Art and Beauty in the Middle Ages
Enlarge cover
Rate this book
Clear rating

Art and Beauty in the Middle Ages

by
3.85 of 5 stars 3.85  ·  rating details  ·  559 ratings  ·  23 reviews
In this volume, the Italian novelist and playwright Umberto Eco aims to present a learned summary of mediaeval aesthetic ideas. Juxtaposing theology and science, poetry and mysticism, Eco explores the relationship that existed between the aesthetic theories and the artistic experience and practice of mediaeval culture.
Paperback, 144 pages
Published February 8th 2002 by Yale University Press (first published January 1st 1986)
more details... edit details

Friend Reviews

To see what your friends thought of this book, please sign up.
A Distant Mirror by Barbara W. TuchmanThe Time Traveler's Guide to Medieval England by Ian MortimerEleanor of Aquitaine by Alison WeirA World Lit Only by Fire by William R. Manchester1453 by Roger Crowley
Best Medieval History Books
13th out of 395 books — 139 voters
Ways of Seeing by John BergerHistory of Beauty by Umberto EcoBrunelleschi's Dome by Ross KingRites of Spring by Modris EksteinsThe Complete Paintings and Drawings by Leonardo da Vinci
The World History of Art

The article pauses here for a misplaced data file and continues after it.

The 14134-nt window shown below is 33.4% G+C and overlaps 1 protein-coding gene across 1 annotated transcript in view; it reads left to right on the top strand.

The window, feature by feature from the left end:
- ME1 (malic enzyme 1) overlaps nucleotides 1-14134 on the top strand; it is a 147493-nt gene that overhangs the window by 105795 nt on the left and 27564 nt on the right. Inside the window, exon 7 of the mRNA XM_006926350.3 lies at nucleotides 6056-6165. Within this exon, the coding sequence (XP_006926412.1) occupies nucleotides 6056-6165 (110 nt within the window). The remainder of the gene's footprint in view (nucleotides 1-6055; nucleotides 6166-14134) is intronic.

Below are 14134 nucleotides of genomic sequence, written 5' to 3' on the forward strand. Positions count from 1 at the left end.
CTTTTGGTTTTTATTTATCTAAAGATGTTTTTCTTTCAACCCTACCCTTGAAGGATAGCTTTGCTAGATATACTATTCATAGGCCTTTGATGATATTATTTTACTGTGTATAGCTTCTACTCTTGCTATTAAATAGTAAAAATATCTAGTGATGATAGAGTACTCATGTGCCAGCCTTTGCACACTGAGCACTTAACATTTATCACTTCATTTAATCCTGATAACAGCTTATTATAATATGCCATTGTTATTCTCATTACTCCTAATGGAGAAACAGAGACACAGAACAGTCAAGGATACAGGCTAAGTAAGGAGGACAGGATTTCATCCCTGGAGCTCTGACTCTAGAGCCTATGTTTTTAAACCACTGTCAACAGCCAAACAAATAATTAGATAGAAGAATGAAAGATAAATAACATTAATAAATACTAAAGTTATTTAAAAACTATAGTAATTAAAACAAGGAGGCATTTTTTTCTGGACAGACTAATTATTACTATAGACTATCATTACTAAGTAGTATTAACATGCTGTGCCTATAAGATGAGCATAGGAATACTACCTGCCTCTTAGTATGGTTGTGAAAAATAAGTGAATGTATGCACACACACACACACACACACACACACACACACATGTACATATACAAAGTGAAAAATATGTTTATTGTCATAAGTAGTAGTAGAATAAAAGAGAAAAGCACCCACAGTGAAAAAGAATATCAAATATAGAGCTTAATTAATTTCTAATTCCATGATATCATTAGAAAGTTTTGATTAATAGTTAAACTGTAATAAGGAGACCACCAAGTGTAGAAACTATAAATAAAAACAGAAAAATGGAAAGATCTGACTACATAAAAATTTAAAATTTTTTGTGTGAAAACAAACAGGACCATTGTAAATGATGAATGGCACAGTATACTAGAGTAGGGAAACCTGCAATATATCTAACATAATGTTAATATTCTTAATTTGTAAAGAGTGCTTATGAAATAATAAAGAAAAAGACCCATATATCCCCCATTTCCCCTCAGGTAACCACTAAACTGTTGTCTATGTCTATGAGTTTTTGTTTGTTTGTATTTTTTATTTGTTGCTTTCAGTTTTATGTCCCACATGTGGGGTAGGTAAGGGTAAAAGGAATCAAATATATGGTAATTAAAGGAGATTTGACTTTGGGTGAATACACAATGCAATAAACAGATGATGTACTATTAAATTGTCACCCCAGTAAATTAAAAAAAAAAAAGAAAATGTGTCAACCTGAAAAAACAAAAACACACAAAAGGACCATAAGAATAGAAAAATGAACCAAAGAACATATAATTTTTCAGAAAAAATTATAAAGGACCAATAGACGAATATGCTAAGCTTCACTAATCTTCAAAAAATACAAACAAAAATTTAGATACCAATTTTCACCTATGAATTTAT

29th out of 307 books — 62 voters


More lists with this book...

Community Reviews

(showing 1-30 of 1,522)
filter  |  sort: default (?)  |  rating details
Sara
Umberto Eco wrote this short treatise 50-some years ago. It was re-released in the 80s (after the success of Name of the Rose, I hazard the guess?) in a new translation with a new, humble introduction by the author. It is still an engaging read for anyone interested in medieval art or the development, in general, of western aesthetics.

Like most medievalists, Eco writes of medieval thought as though he were defending its intelligence, complexity and dignity from virulent detractors. It has been a...more
Greg
Most people know Umberto Eco as a writer of historical fiction, and a fine one at that. In reality, he is a scholar who also writes fiction, as this book clearly demonstrates. Written early in his career and clearly an attempt to correct the misperceptions many people have about medieval philosophy and aesthetics, Eco surveys the major developments within their setting. Eco believes there is a basic misunderstanding about the medieval mind about beauty. Early on, he states: “Ascetics, in all age...more
Scott
This was a lovely book. Eco is such a good historian of ideas, even at the young age at which he wrote this gem. Not many people could weave together the disparate strands of philosophy, theology and art history that Eco does, covering a period ranging over a thousand years but doing so in a way that does not seem rushed or sketchy. It was utterly fascinating, mesmerizing. I'm looking forward even more now to reading some of his historical fiction! Anyone who enjoys medieval history or philosoph...more
Roisin
This is a short but detailed exploration of art and beauty in the Middle Ages in Wester Art and is a good place to start for those who are new or know a bit and enjoy discussion on these areas.